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Jewish students hold vigil at University of Michigan as violence continues in Israel, Gaza

Jewish students at vigil for Israel
Tracy Samilton
Michigan Radio
Jewish students and supporters at a vigil for Israel after Hamas incursion leads to deaths of hundreds, in Israel and Palestine

Hundreds of Jewish students and supporters gathered for a vigil on the Diag of the University of Michigan Monday night, seeking shared comfort as they grieved losses in Israel caused by a Hamas-led attack over the weekend. The incursion has caused the bloodiest episode in 50 years of conflict between Palestine and Israel.

The University of Michigan has one of the highest populations of Jewish students among public universities in the United States.

Many of the students at the vigil have visited Israel and have family and friends there. So the attack by Hamas and its killing and kidnapping of Israeli citizens is a personal shock.

Alexia Steinberg said it was comforting to see so much support from fellow Jews and the university and Ann Arbor communities.

"Not being in Israel right now is something that's really hard," she said. "I have friends and family who are there, and who are going to be fighting on the front lines."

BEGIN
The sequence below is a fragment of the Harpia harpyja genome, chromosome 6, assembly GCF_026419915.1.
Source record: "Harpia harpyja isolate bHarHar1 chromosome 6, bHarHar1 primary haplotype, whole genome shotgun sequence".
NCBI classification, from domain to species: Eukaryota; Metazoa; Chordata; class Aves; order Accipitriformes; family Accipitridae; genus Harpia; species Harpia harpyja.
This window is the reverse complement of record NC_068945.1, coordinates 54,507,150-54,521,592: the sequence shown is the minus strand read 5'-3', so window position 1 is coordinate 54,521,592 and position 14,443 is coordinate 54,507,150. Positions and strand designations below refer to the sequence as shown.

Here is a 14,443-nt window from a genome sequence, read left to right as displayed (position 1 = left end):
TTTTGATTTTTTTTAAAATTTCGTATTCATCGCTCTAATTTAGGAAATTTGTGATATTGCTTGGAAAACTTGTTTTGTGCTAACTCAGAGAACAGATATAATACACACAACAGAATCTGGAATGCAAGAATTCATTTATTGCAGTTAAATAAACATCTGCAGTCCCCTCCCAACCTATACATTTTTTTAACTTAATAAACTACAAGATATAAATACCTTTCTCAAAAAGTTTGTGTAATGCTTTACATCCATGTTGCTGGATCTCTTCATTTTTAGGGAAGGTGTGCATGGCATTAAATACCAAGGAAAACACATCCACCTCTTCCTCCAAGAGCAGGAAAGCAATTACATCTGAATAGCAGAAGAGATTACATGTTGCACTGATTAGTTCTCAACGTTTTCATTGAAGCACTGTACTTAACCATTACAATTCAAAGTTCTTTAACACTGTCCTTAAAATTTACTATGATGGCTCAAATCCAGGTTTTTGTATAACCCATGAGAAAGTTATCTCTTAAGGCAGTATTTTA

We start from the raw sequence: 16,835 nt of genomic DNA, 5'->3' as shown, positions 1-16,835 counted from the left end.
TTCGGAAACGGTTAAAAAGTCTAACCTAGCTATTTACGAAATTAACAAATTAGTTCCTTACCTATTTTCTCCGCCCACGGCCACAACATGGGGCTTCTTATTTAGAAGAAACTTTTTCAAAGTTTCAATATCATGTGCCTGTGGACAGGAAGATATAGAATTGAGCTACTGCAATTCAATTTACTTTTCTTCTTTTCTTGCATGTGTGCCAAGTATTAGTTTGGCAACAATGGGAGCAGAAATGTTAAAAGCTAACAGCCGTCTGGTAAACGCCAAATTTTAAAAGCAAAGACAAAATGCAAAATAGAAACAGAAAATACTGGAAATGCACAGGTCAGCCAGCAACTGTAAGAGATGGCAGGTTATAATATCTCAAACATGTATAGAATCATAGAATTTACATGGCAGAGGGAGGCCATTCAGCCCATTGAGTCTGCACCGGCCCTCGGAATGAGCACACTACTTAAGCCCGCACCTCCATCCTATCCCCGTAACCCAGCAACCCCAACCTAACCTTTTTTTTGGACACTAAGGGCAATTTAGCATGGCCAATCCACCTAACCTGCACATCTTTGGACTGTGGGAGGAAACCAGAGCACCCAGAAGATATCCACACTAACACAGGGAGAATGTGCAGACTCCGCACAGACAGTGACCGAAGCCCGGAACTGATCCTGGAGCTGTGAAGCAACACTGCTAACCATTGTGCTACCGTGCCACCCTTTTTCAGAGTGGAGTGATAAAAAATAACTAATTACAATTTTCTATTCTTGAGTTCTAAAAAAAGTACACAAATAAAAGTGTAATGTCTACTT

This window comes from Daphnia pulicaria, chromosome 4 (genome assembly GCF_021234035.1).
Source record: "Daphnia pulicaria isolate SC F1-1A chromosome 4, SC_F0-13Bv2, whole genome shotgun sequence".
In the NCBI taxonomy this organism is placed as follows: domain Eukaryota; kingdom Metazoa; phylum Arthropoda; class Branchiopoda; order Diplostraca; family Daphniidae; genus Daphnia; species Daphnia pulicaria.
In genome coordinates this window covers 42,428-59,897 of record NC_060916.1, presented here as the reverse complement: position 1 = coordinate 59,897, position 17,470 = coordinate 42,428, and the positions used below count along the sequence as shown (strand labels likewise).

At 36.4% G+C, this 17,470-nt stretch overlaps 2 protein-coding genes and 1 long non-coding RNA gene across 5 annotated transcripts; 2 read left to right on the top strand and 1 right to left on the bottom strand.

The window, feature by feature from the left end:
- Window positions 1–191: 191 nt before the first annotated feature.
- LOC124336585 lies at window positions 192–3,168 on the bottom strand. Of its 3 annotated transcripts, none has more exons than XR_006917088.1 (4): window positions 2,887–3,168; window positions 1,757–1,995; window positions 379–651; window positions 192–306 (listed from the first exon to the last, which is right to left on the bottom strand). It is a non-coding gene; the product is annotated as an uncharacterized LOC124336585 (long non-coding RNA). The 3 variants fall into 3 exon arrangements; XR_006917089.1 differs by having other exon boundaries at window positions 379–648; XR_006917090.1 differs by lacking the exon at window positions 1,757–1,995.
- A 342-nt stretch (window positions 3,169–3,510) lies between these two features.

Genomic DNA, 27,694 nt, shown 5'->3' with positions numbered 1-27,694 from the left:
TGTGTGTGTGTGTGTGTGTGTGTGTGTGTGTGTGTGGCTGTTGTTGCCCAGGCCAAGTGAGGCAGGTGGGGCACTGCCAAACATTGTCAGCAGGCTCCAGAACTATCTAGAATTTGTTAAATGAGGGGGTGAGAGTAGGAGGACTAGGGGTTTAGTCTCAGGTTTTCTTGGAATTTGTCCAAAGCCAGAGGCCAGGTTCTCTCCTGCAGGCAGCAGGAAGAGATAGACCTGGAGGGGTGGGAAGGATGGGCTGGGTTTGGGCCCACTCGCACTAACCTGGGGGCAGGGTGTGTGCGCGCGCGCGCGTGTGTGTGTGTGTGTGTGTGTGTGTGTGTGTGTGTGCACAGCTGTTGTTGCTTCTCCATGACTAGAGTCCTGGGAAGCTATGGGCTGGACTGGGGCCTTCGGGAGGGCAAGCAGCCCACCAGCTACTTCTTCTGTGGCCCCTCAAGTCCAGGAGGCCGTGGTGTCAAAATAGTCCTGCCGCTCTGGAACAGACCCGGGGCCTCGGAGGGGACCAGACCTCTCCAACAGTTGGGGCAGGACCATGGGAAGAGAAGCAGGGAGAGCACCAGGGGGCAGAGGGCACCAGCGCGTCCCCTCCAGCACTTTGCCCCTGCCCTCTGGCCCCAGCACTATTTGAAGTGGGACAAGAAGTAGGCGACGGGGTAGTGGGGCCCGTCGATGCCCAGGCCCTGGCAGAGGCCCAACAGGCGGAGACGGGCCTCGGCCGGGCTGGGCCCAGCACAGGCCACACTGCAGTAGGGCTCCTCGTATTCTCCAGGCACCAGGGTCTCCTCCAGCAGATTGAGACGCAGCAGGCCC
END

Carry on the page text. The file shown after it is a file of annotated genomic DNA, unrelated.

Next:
Rabbi Yitz Pierce led a prayer in Hebrew for those held in captivity, with an organizer repeating it in English. "Our God, the one who raised Joseph up from the pit, be a refuge for the oppressed, a refuge in times of trouble. Send complete rescue and redemption to those held captive by the enemy."

Several students spoke about their fear for the safety of loved ones in Israel.

Organizers urged people to make charitable donations to humanitarian groups that are helping Israeli people.

The vigil concluded with the singing of Hatikvah, the Israeli national anthem.

Organizers had earlier advised the crowd not to engage if anyone tried to disrupt the vigil — but the peace was undisturbed.

Tracy Samilton covers energy and transportation, including the auto industry and the business response to climate change for Michigan Radio. She began her career at Michigan Radio as an intern, where she was promptly “bitten by the radio bug,” and never recovered.